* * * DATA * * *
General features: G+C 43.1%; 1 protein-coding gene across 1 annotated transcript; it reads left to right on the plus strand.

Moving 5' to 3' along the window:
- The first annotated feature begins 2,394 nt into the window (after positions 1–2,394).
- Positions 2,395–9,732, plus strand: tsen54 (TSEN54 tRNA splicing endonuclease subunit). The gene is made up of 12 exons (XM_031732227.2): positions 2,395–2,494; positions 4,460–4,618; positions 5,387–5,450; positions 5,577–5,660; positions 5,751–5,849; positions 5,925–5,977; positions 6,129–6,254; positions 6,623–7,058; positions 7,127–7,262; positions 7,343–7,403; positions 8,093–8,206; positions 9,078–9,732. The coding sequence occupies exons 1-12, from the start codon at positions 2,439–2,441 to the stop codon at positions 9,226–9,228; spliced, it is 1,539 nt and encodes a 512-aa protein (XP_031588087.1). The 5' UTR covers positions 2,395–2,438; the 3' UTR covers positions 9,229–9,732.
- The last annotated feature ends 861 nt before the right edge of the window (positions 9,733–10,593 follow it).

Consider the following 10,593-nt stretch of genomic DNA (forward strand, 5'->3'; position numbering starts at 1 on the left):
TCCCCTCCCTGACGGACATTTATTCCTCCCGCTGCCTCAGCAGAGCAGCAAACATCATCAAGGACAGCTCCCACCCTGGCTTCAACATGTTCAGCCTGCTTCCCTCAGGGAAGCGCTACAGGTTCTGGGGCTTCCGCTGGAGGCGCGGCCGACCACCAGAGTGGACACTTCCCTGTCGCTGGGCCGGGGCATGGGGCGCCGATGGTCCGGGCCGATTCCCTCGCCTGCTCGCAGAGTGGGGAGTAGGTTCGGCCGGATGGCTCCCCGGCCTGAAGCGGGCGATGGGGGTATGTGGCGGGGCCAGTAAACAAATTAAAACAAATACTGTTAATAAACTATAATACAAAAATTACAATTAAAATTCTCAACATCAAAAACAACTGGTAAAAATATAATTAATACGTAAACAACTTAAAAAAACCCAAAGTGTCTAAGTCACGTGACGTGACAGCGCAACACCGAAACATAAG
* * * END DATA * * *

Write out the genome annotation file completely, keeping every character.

General features: G+C 43.1%; 1 protein-coding gene across 1 annotated transcript; it reads left to right on the plus strand.

Moving 5' to 3' along the window:
- The first annotated feature begins 2,394 nt into the window (after positions 1–2,394).
- Positions 2,395–9,732, plus strand: tsen54 (TSEN54 tRNA splicing endonuclease subunit). The gene is made up of 12 exons (XM_031732227.2): positions 2,395–2,494; positions 4,460–4,618; positions 5,387–5,450; positions 5,577–5,660; positions 5,751–5,849; positions 5,925–5,977; positions 6,129–6,254; positions 6,623–7,058; positions 7,127–7,262; positions 7,343–7,403; positions 8,093–8,206; positions 9,078–9,732. The coding sequence occupies exons 1-12, from the start codon at positions 2,439–2,441 to the stop codon at positions 9,226–9,228; spliced, it is 1,539 nt and encodes a 512-aa protein (XP_031588087.1). The 5' UTR covers positions 2,395–2,438; the 3' UTR covers positions 9,229–9,732.
- The last annotated feature ends 861 nt before the right edge of the window (positions 9,733–10,593 follow it).

Consider the following 10,593-nt stretch of genomic DNA (forward strand, 5'->3'; position numbering starts at 1 on the left):
TCCCCTCCCTGACGGACATTTATTCCTCCCGCTGCCTCAGCAGAGCAGCAAACATCATCAAGGACAGCTCCCACCCTGGCTTCAACATGTTCAGCCTGCTTCCCTCAGGGAAGCGCTACAGGTTCTGGGGCTTCCGCTGGAGGCGCGGCCGACCACCAGAGTGGACACTTCCCTGTCGCTGGGCCGGGGCATGGGGCGCCGATGGTCCGGGCCGATTCCCTCGCCTGCTCGCAGAGTGGGGAGTAGGTTCGGCCGGATGGCTCCCCGGCCTGAAGCGGGCGATGGGGGTATGTGGCGGGGCCAGTAAACAAATTAAAACAAATACTGTTAATAAACTATAATACAAAAATTACAATTAAAATTCTCAACATCAAAAACAACTGGTAAAAATATAATTAATACGTAAACAACTTAAAAAAACCCAAAGTGTCTAAGTCACGTGACGTGACAGCGCAACACCGAAACATAAG